Q206 Caroline Lucas: I know we have talked about it before in terms of the difference between what the Climate Change Committee says in terms of the lofts remaining to be done and your version because some have minimal loft insulation versus none. I was just looking back to the figures. They are so different. When you have the Committee saying that there are 6 million lofts that require insulating versus, I think, 200,000 that is coming from Government, that figure seems massively-

Gregory Barker: But what type? Is that secondary insulation or primary insulation? Because this is the difference, we are talking virgin lofts versus lofts that require a further visit, and obviously the incremental improvement either in terms of efficiency or lowering your heating bills or in carbon-save for a revisit is much, much lower.

Q207 Caroline Lucas: But it depends, though, doesn’t it? It will certainly be lower but it just feels to me that there is such discrepancy between those two figures-

Gregory Barker: Not if it is between untreated and treated.

Caroline Lucas: -in the sense of trying to understand that some might have such basic insulation that it is not providing very much help at all and some might be pretty good but still having room for improvement.

Gregory Barker: But it is diminishing returns. Obviously you want the optimum amount of insulation in-don’t get me wrong-but it is diminishing returns. You will never get the savings like the first six inches of loft insulation that you put in and it will be diminishing returns thereafter.

Q208 Caroline Lucas: Is there a process whereby somehow those figures will be reconciled? Will you be going back to the Climate Change Committee and asking them?

Gregory Barker: Yes. I would really like to get to the bottom of this because it is frustrating for me as I am sure it is for you. I think we are all aligned in what we are wanting to achieve and, while we are all entitled to our own opinions, we do not want a situation where we are all using our own facts. So I think it would be really helpful-maybe with this Committee-if we try to agree at least what the absolute agreed position is and had some way of reconciling our different ways of accounting things.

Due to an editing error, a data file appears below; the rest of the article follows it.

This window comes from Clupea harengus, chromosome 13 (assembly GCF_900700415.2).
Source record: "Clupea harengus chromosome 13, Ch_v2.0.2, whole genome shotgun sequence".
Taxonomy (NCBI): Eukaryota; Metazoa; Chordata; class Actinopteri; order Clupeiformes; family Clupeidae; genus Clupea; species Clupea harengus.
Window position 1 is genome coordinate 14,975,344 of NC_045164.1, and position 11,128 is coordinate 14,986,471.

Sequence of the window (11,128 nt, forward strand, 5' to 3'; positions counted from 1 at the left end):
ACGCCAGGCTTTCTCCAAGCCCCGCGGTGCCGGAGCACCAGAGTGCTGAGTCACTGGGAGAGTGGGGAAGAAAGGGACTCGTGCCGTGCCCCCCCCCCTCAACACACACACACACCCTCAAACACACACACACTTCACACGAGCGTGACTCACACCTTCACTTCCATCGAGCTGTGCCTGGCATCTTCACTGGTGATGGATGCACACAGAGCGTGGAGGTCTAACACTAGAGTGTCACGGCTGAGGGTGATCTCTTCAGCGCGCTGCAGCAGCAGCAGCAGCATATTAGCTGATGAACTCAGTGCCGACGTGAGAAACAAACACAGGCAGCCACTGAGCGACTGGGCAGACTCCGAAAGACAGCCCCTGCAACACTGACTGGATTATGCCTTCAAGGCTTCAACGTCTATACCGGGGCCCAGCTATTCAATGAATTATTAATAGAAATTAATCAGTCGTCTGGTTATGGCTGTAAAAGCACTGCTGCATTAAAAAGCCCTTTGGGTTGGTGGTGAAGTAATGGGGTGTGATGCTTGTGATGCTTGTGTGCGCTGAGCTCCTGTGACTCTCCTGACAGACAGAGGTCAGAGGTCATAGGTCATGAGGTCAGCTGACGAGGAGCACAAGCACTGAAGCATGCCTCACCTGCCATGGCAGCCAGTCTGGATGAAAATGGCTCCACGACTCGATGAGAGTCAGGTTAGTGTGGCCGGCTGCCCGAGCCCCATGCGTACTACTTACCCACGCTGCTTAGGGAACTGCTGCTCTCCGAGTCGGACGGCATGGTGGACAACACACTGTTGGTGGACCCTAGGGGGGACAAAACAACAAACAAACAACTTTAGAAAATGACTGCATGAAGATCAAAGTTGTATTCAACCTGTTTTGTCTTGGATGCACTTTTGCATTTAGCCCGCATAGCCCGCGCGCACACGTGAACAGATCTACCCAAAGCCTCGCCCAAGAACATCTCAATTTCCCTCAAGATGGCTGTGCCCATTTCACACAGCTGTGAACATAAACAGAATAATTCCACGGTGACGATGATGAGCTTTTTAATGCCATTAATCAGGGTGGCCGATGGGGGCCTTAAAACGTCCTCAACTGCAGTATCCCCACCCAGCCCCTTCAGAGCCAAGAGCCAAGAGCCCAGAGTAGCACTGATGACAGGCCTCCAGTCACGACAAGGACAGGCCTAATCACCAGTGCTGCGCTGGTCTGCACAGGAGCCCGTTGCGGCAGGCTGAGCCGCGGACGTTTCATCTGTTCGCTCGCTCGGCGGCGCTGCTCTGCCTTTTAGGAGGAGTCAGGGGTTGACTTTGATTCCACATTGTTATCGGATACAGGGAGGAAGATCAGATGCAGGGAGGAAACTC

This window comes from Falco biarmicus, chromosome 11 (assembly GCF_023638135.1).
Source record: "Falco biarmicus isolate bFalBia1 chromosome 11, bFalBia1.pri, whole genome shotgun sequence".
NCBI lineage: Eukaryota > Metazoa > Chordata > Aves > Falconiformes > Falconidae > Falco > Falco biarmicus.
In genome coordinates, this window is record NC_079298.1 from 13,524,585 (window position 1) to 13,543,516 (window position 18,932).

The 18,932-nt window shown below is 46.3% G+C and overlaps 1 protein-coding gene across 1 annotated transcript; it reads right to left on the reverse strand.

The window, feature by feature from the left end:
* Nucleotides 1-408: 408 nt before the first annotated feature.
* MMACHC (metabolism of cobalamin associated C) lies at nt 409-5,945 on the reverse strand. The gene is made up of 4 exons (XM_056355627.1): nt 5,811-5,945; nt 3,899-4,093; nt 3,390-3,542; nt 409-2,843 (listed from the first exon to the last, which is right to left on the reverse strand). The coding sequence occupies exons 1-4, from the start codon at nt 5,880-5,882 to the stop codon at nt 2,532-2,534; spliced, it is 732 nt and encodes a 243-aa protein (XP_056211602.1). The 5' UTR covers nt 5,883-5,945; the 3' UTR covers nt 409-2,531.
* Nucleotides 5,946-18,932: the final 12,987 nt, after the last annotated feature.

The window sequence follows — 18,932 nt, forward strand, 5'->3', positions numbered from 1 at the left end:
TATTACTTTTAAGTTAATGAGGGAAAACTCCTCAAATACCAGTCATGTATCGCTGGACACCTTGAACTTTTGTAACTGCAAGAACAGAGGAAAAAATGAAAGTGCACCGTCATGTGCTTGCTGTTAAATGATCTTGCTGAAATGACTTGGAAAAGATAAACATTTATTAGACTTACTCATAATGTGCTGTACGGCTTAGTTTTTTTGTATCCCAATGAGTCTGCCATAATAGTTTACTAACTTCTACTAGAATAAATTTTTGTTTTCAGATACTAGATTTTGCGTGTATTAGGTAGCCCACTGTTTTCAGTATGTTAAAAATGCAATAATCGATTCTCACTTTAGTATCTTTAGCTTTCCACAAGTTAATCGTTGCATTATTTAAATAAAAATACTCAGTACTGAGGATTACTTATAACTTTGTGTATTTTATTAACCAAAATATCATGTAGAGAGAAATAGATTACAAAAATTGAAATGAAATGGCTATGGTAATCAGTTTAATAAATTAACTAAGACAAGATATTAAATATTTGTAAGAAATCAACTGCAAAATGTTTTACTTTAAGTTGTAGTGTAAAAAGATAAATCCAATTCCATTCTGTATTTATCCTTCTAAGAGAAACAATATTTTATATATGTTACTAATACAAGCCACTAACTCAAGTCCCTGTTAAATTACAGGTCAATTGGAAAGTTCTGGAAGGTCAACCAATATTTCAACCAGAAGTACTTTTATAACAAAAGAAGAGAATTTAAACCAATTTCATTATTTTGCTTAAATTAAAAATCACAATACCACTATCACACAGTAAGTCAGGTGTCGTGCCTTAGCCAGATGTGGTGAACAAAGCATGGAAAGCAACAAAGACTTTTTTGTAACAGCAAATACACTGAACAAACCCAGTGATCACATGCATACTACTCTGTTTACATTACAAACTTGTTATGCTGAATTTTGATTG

Q209 Chair: Would that be something that you would consider would be a matter for your Department or for the National Audit Office to do?

Gregory Barker: I would have to take advice on that but I would certainly like to get to a point where we could all at least agree what the numbers are even if we do not agree on the priorities.

Q210 Chair: It would be helpful if you could perhaps let us know how that might be achieved.

Gregory Barker: When we release the next set of figures perhaps we might have an informal session with the Committee to run through how we arrived at it and maybe invite the Committee on Climate Change as well.

Chair: That would be helpful.

Q211 Martin Caton: Basically it is not the EAC disagreeing with the Government, it is your Climate Change Committee that are pretending that there are easy-to-treat cavity walls and easy-to-treat lofts. From my memory of Mr Kennedy’s evidence-and I do not have it in front of me-he does believe that the science is on his side or the fact that-

Gregory Barker: We have access to-

Martin Caton: Some of them have a very pathetic amount of insulation.

Gregory Barker: Yes. I think that is the point that Ms Lucas was making: it is all relative. I think what we need to do is bring greater clarity of what we mean and make sure we are using the same terminology but I think there will be an opportunity, when we publish the next set of complete figures. Let’s make an effort to try to get on this page because it is a slightly boring argument for everybody else who is trying to understand this.

Q212 Martin Caton: So it may be that the Climate Change Committee is not pretending-

Gregory Barker: I would not accuse the Committee on Climate Change of pretending. Those would not be my words.

Martin Caton: You did use those words. That is what I am saying.

Gregory Barker: No, I didn’t say they were pretending, I-

Martin Caton: You said, "It’s no good pretending there are easy-to-treat cavity walls and lofts". The only reason we are raising this question is because it was raised with us by the Climate Change Committee so if anybody is pretending it is the Climate Change Committee.